Have you ever been told that to lose weight you need to move more and eat less? This is known as the energy-balance equation. And, regardless of your success (or lack thereof) with intense workout routines and a low-calorie diet, science backs up this theory. The basic law of thermodynamics states that energy cannot be created or destroyed. Therefore, if excess energy is consumed, these changes will be stored in body tissue. With a deficit, the body will pull energy from muscle or fat tissue.
It isn’t always practical, however, to log countless hours at the gym while running on very low fuel. Nor is it recommended. There are five components that impact our metabolism and the body’s ability to burn fat. Our goal is to optimize each component, increasing overall energy expenditure and fat burning. Let’s look at each one to learn how we can improve metabolic efficiency.
1. The Basal Metabolic Rate (BMR) represents the energy needed to maintain basic human function. This number is affected by your age, gender, height and weight. It’s not advised to eat fewer than 1,000 calories per day because this is generally the least amount of energy required to sustain these basic functions. Can you increase your BMR? Sure thing. How? Train with weights. By building metabolically active muscle, your resting metabolic rate will increase. Those muscles are hungry for energy!
2. While the Resting Metabolic Rate (RMR) is very similar to your BMR, it is about 10% higher since measuring BMR would require fasting and strict bed rest for long periods of time. This number represents the amount of calories your body would require if you sat at home all day, doing nothing.
3. The Thermic Effect of Food (TEF) refers to the impact of digestion on our metabolism. Our bodies require energy to digest the foods we eat. The macronutrients we consume will determine the energy effect on our bodies. Can you increase your TEF? Yes! Protein tends to require the most energy to digest, thereby making the biggest impact on your metabolism. It’s time to stock up on chicken, Greek yogurt, beans and protein!
4. Exercise Activity (EA) is the energy used for a typical workout. It varies based on how active you are. For example, for someone who spends most of their time sitting and is relatively inactive, EA will make up about 10–15% of their daily energy expenditure. The good news? The more active you are, the higher the energy expenditure. For most people who workout routinely, their EA can be at 30% or greater. A combination of high and low intensity levels is recommended.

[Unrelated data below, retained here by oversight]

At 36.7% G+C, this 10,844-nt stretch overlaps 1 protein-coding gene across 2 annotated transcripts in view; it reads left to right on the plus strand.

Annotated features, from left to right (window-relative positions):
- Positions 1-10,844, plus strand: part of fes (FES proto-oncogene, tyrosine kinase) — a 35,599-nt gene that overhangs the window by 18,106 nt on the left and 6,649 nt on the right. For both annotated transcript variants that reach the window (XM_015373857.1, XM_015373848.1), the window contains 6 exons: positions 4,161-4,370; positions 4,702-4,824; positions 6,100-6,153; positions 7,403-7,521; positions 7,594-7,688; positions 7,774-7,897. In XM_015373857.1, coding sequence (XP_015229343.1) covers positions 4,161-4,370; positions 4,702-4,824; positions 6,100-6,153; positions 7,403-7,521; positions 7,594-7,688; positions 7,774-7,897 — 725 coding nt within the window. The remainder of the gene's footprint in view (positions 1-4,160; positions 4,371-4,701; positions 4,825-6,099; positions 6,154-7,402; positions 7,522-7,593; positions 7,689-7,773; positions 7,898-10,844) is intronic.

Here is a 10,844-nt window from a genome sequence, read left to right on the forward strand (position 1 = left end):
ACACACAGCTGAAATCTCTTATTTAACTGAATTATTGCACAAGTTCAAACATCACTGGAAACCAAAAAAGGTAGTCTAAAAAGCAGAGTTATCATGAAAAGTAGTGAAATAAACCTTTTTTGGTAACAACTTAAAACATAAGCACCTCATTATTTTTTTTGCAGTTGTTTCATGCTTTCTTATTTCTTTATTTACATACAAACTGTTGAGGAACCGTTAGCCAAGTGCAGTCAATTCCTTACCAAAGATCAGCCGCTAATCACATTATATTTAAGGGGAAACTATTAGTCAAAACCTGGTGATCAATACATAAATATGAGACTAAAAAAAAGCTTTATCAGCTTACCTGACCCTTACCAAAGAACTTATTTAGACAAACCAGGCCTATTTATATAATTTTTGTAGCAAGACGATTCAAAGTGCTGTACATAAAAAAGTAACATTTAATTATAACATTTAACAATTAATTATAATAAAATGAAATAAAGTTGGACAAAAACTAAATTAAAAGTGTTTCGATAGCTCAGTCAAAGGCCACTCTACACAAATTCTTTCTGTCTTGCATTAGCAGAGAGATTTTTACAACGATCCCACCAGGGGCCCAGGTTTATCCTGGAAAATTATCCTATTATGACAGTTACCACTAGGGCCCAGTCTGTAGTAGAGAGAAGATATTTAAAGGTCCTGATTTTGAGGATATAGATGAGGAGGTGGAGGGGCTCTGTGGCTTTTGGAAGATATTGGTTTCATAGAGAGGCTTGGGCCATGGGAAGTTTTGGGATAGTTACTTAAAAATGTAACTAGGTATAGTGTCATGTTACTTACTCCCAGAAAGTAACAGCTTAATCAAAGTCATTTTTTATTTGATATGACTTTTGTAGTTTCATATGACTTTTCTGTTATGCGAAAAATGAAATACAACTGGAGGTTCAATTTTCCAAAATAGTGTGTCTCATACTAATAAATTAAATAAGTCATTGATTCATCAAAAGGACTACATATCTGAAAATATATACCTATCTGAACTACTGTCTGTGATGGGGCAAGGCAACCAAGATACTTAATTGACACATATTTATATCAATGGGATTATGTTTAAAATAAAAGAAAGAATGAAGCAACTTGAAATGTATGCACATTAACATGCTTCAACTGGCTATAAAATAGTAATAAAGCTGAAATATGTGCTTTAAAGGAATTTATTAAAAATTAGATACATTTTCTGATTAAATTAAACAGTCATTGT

5. Before we jump into our final component, envision this scenario. Let’s say you arrive to work at 9 a.m. You’re at your desk until noon when you head to the cafeteria to eat (and sit) for 30 minutes. Then you return to your desk for another 4½ hours before you head to the gym for an hour long workout. Sound familiar? Despite the exercise you do at the gym, your metabolic rate is also affected by Non-Exercise Activity Thermogenesis (NEAT). Examples of NEAT include taking the stairs, moving around the office and even fidgeting. While this component of metabolism is generally the smallest contribution to daily energy expenditure, it’s an important indicator of fat loss or fat gain. Visit a co-worker instead of sending an email. Park your car further to get in more steps.
To hit the point home, your body will become more metabolically active, burning more fat, when you do the following.
- Train with weights.
- Increase the amount of protein you eat.
- Increase the amount of physical activity you perform.
- Move more!